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How long should running rigging be?

2015 July 1

Dear Boat Doctor,

My Jeanneau Sun Odyssey 40 came with running rigging lines that all seemed needlessly long. The extra line adds to the difficulty of housekeeping, and in rough going sometimes creates a mess under foot that creates what I would call a hazard.  After a few years, I cut all lines to their longest useful length.

I have two friends with similar-sized boats, and they have many feet of extra line that ends up piled on the cabintop. They are resistant, saying “You never know when you will need it,” or “The rigger left it for a reason.”  How do you see it?

Also would you comment on the need for stopper knots? 

Lynn Deedler

Sebastopol, California

Dear Lynn,

I have been a rigger for almost 15 years now and find that present state of a rig is often held in reverence. It is just assumed that the previous owner or rigger knew more than we do now. Sometimes this belief is accurate, but often the previous owner just duplicated someone else’s mistake. I take a “trust but verify” approach and encourage others to do the same. There is no reason to leave things needlessly long. It creates all the problems you describe, and wastes money from the start.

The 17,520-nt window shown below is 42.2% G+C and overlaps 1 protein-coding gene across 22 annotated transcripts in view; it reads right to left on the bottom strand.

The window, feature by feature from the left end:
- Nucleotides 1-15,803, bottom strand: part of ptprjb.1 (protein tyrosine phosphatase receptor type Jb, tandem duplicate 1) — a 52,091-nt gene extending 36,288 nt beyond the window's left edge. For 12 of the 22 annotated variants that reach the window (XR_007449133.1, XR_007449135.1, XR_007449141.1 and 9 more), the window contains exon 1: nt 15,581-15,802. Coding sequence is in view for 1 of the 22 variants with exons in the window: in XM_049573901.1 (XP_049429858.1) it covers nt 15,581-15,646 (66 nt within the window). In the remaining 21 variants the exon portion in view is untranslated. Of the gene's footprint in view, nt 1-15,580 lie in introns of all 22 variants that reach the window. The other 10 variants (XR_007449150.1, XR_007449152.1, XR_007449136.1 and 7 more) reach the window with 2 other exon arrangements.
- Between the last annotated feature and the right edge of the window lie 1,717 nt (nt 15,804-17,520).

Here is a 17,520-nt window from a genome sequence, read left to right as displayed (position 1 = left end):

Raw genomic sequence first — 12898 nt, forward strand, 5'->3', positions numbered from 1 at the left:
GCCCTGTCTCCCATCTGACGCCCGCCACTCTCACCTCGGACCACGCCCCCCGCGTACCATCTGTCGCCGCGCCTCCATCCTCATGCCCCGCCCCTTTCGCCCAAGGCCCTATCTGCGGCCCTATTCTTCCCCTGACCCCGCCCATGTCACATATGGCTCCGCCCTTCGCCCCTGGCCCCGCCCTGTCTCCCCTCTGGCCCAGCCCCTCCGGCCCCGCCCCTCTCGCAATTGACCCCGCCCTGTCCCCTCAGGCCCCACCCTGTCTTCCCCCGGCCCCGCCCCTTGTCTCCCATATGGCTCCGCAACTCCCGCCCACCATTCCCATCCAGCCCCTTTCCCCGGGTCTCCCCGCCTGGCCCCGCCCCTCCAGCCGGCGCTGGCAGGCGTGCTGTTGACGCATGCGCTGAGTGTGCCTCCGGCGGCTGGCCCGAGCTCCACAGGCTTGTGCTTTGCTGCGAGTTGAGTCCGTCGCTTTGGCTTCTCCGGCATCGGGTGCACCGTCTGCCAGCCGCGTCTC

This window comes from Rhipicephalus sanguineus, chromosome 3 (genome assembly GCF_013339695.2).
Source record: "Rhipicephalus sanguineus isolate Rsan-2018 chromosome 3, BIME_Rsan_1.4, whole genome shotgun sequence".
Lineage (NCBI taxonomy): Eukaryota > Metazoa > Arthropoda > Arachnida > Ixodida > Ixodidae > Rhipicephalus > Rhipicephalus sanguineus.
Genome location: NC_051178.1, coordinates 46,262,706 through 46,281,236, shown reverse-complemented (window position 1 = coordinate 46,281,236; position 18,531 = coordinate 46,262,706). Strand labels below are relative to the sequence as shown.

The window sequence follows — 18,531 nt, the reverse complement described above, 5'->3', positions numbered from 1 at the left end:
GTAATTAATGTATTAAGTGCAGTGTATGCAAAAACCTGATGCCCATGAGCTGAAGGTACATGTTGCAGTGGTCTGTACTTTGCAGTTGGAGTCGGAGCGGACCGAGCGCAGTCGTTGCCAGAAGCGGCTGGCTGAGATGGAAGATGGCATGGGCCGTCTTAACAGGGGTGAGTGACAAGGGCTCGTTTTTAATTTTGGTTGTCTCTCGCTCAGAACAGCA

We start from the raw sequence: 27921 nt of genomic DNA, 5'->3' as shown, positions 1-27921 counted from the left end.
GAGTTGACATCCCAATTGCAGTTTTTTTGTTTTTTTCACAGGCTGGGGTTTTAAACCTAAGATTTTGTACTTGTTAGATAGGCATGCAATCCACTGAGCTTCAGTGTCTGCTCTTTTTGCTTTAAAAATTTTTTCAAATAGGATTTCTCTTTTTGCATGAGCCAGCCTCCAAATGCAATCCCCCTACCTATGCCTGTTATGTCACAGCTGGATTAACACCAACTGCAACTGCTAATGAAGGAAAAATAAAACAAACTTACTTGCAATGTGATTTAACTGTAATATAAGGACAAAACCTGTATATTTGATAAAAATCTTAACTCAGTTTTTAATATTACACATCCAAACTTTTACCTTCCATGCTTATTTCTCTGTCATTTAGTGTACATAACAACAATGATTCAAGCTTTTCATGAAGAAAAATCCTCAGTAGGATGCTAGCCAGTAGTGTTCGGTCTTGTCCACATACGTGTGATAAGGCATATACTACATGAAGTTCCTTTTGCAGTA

With halyards, I like to size using the maximum length in the storage position and then leave about 6 extra feet of line past the belay point. On a boat like yours, for a jib halyard this would mean the distance from the bow pulpit to the masthead, down the mast, through the turning block and then though the clutch, with a bit to spare.

The rule of thumb with jib sheets is 1.5 times the boat length. Jib sheet length is governed by the lazy sheet, which needs to be long enough to reach the lazy winch with slack, and have a bit to spare.

Spinnaker sheets are a little more variable depending how you trim, but the rule of thumb is twice the length of the boat. If you sheet to a cleat, you size the same as the jib sheet, but if you trim by hand via a winch you need to allow extra length to get to the trimmer’s position on deck.

I do like stopper knots—figure eights, please—on lines that can get away from me. I use them on my halyards and jib sheets, I tend not to on spinnaker sheets. Sure they can get in the way, but hockles seem to occur more often, and it is a pain to reeve an internal halyard. 

Figure eights should be tied several feet from the end of the line, which will allow you to get a few wraps on a winch should the line get pulled all the way to a block or rope clutch. And remember, there are emergencies when you may have to let a line run free. It’s crucial to have a good knife handy to cut a line if necessary.